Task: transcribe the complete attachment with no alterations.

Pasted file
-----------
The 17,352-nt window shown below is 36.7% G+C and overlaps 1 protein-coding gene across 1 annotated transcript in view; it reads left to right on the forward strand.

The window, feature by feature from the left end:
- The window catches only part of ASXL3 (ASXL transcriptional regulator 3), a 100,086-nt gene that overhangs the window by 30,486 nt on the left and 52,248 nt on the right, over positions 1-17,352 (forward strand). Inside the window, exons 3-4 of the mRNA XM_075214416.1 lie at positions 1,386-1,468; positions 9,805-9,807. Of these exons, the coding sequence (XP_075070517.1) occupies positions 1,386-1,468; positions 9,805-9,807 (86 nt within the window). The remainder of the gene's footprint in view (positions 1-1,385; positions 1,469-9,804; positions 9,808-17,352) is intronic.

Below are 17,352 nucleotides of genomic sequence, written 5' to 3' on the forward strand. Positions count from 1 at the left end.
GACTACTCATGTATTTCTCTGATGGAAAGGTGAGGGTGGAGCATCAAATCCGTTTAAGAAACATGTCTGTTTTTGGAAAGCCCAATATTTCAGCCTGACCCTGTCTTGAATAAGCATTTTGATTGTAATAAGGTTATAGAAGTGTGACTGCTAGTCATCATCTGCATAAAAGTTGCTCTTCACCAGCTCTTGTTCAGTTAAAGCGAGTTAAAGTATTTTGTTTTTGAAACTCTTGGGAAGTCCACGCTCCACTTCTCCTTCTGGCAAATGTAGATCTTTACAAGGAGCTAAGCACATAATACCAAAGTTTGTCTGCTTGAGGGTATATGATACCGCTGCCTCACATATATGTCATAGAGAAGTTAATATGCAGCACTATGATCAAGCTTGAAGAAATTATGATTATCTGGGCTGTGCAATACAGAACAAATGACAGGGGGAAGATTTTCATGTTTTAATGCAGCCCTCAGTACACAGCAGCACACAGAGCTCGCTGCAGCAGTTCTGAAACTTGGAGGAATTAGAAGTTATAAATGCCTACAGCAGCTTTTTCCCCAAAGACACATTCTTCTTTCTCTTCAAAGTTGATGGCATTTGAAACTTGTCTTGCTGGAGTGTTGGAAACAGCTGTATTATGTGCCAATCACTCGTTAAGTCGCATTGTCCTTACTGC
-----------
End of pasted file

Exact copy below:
The 17,352-nt window shown below is 36.7% G+C and overlaps 1 protein-coding gene across 1 annotated transcript in view; it reads left to right on the forward strand.

The window, feature by feature from the left end:
- The window catches only part of ASXL3 (ASXL transcriptional regulator 3), a 100,086-nt gene that overhangs the window by 30,486 nt on the left and 52,248 nt on the right, over positions 1-17,352 (forward strand). Inside the window, exons 3-4 of the mRNA XM_075214416.1 lie at positions 1,386-1,468; positions 9,805-9,807. Of these exons, the coding sequence (XP_075070517.1) occupies positions 1,386-1,468; positions 9,805-9,807 (86 nt within the window). The remainder of the gene's footprint in view (positions 1-1,385; positions 1,469-9,804; positions 9,808-17,352) is intronic.

Below are 17,352 nucleotides of genomic sequence, written 5' to 3' on the forward strand. Positions count from 1 at the left end.
GACTACTCATGTATTTCTCTGATGGAAAGGTGAGGGTGGAGCATCAAATCCGTTTAAGAAACATGTCTGTTTTTGGAAAGCCCAATATTTCAGCCTGACCCTGTCTTGAATAAGCATTTTGATTGTAATAAGGTTATAGAAGTGTGACTGCTAGTCATCATCTGCATAAAAGTTGCTCTTCACCAGCTCTTGTTCAGTTAAAGCGAGTTAAAGTATTTTGTTTTTGAAACTCTTGGGAAGTCCACGCTCCACTTCTCCTTCTGGCAAATGTAGATCTTTACAAGGAGCTAAGCACATAATACCAAAGTTTGTCTGCTTGAGGGTATATGATACCGCTGCCTCACATATATGTCATAGAGAAGTTAATATGCAGCACTATGATCAAGCTTGAAGAAATTATGATTATCTGGGCTGTGCAATACAGAACAAATGACAGGGGGAAGATTTTCATGTTTTAATGCAGCCCTCAGTACACAGCAGCACACAGAGCTCGCTGCAGCAGTTCTGAAACTTGGAGGAATTAGAAGTTATAAATGCCTACAGCAGCTTTTTCCCCAAAGACACATTCTTCTTTCTCTTCAAAGTTGATGGCATTTGAAACTTGTCTTGCTGGAGTGTTGGAAACAGCTGTATTATGTGCCAATCACTCGTTAAGTCGCATTGTCCTTACTGC